From the earliest of learning environments to and through college, emotional intelligence (EQ) proves to be an important facet of academic success, according to a new study.
In particular, students who understand and can manage their emotions earn higher grades and do better on standardized tests.
While emotional intelligence is important for future workplace success, these findings help solidify that EQ is also imperative to students’ academic success in the here and now. These results also help bolster the idea that investing in teaching social-emotional skills will improve student achievement.
The study, published in the journal Psychological Bulletin, is a meta-analysis of every relevant study researchers could find—162 in all—that cover 42,000 students in 27 countries.
"Because of the large number of samples, I'm really certain of these results," said Carolyn MacCann, an associate professor at the University of Sydney in Australia and the lead author of the study. "It isn't a study of one school in one country."
The study’s findings shed light that, while raw intelligence (IQ) is still the biggest predictor of academic performance, understanding and managing emotions are also esteemed.
“The extent of a students' emotional intelligence can account for 4 percent of the differences in students' academic performance,” said MacCann. "That doesn't sound big, but intelligence only explains 15 percent," she said. "And certain parts of it, like understanding emotions, explains 12 percent of the difference between students."
MacCann believes this is the first large-scale meta-analysis of studies examining the link between emotional intelligence and academic performance.
"A meta-analysis of such an enormous sample of studies always catches the eye," said Shannon Wanless, a professor at the University of Pittsburgh. "What really jumps out at me, which you hope you would see, is that it really tells the story you're feeling ... the findings do fit a lot of the things we're seeing in lots of different places but it's helpful to look at the broader pattern."
In the study, different types of emotional intelligence are examined as well as methods of measuring EQ. The goal is to see how these variations impact tests, grades, and success in different academic subjects to determine exactly which parts of emotional intelligence notably affect academics.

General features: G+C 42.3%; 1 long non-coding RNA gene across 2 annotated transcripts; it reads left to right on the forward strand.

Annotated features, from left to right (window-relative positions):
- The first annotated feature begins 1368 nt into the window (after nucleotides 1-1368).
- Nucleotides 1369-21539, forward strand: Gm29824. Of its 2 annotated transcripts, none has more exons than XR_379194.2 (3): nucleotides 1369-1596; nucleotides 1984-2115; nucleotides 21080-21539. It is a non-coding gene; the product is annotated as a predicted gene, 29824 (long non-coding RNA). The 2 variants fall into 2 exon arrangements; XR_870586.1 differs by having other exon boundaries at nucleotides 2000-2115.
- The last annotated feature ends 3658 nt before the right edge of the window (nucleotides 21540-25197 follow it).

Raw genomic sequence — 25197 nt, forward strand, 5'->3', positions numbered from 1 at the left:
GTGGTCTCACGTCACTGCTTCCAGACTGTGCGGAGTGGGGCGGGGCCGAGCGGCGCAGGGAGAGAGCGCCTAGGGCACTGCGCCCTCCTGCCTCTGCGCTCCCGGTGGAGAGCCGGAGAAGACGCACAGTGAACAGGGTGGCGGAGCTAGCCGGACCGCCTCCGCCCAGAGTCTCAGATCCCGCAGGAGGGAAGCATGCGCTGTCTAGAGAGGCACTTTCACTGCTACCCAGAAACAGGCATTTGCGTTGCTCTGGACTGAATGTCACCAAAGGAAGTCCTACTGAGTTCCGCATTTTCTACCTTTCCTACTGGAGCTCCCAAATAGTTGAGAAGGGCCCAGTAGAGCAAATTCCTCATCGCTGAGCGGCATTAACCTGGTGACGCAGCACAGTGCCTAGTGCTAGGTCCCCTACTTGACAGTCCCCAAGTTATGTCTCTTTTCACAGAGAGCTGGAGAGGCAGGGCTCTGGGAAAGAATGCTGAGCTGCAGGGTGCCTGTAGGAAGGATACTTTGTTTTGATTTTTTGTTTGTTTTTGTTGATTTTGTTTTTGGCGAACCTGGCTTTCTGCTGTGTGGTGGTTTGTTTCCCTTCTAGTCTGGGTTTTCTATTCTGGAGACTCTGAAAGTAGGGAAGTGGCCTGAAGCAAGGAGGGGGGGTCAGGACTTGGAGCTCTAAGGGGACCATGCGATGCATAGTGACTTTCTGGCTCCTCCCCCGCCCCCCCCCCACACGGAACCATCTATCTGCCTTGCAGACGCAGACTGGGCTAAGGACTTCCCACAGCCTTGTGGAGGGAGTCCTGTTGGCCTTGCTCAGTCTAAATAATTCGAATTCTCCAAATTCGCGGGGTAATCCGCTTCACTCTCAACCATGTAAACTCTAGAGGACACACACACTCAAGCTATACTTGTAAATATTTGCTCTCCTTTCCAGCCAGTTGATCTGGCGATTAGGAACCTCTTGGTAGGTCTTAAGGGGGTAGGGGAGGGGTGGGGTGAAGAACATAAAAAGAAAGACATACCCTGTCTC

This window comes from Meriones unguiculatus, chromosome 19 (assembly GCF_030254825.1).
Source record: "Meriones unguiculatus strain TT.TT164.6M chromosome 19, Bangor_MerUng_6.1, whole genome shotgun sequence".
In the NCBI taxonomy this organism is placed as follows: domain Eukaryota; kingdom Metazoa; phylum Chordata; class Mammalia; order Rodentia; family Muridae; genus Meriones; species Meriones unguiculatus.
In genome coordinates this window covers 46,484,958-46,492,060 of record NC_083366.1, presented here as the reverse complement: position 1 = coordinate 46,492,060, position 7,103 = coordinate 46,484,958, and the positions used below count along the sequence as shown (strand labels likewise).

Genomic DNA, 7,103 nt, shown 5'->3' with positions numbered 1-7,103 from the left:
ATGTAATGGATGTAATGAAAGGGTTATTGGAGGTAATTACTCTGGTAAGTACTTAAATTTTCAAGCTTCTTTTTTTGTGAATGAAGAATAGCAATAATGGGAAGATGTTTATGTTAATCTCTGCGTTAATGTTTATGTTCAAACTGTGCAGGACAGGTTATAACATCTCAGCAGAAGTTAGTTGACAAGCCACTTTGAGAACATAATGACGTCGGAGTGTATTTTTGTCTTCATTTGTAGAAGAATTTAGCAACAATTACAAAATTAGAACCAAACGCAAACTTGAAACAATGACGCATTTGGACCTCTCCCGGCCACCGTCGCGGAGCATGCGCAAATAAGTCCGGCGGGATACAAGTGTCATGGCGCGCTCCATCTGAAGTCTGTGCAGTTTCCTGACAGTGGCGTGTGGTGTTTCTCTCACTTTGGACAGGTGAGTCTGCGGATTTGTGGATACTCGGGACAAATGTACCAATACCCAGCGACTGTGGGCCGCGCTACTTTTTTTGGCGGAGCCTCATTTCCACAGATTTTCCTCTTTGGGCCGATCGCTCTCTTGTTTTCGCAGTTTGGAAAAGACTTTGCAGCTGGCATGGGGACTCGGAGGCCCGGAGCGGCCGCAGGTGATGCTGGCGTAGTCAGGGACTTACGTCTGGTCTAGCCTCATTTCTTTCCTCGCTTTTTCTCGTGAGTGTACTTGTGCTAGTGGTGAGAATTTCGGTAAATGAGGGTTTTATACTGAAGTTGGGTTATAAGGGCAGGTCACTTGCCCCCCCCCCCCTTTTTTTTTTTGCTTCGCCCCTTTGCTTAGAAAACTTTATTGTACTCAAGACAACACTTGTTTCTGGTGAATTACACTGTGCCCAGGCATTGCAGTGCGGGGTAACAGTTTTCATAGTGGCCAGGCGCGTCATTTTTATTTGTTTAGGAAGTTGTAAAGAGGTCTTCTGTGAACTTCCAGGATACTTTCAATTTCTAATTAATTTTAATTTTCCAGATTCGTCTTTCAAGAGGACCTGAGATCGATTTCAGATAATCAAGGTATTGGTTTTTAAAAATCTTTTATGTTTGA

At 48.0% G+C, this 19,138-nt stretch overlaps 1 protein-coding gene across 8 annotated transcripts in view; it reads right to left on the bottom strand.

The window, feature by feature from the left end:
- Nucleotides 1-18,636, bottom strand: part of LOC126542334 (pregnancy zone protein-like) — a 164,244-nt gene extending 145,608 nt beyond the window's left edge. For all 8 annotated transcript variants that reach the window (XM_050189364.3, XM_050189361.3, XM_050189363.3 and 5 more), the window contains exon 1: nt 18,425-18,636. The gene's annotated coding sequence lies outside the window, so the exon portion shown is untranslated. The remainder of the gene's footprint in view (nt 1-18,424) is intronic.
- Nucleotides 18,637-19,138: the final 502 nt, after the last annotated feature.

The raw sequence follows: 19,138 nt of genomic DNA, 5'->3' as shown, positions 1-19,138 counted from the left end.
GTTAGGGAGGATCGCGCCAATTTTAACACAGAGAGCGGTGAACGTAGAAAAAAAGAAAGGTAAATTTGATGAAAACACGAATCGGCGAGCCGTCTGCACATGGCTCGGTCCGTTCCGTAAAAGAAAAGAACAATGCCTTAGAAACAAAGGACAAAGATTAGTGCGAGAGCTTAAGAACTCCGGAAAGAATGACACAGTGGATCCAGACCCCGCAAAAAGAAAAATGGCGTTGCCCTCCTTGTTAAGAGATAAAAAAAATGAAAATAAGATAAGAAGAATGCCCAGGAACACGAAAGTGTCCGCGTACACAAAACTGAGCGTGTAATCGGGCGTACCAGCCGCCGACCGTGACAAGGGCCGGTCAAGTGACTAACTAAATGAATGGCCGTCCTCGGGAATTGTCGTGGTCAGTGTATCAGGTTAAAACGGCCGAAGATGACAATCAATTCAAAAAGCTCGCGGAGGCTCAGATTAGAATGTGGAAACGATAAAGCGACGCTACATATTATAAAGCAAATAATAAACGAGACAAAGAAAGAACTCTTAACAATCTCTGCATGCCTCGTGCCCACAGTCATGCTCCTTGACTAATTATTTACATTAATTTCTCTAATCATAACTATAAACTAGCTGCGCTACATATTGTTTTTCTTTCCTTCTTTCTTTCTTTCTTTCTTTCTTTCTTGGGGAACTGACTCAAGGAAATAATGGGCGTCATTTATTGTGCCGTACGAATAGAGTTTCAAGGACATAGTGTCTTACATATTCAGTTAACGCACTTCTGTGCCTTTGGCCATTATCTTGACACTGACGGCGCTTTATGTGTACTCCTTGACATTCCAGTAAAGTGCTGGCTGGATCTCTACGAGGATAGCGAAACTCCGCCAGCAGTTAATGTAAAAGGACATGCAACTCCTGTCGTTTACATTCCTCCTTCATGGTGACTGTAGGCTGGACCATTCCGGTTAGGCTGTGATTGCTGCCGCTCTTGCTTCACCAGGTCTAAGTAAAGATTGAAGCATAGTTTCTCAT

"We try to be very clear about the active ingredient," said MacCann. "There may be similarities, but if you are designing interventions, you want to know what the active ingredient is."
One active ingredient as found by MacCann is the ability to self-regulate. MacCann found that students' ability to read others' emotions was not as important as the ability to regulate their own emotions.
The study found that the way emotional intelligence was measured also affected academic performance. Objective tests of emotional intelligence proved better at predicting student academic success than measurement tools that rely on students ranking their own emotional intelligence.
Students are better at understanding and regulating emotions based on objective measurements as opposed to self-reporting, resulting in enhanced test-taking skills and higher grades, particularly in the humanities. “Strong emotional regulation skills do have an effect on math and science abilities, but just not to the same degree,” said MacCann.
She continues, "I think it's because some of the ability to understand human motivation and emotion is actually part of the academic skills needed for analyzing literature or understanding the historical causes of world wars."
Emotionally intelligent students may thrive in other ways, too.
- More equipped in handling unpleasant emotions such as test anxiety
- More confident in managing their social world such as navigating peer pressure and forming healthy relationships
With less stress and trauma in other aspects of the academic setting, students with higher emotional intelligence are in a better position to focus on learning.
The big takeaway for MacCann is that teaching emotional intelligence skills doesn't detract from students' academics—it boosts them.
"Teachers are under a lot of pressure to teach to the curriculum or the test, and there is a movement toward social-emotional programs, but it can be seen as taking away from passing their academic tests," MacCann said. "I just want teachers and educators to know that students' emotional skills are not in a totally separate bucket from their academic skills."
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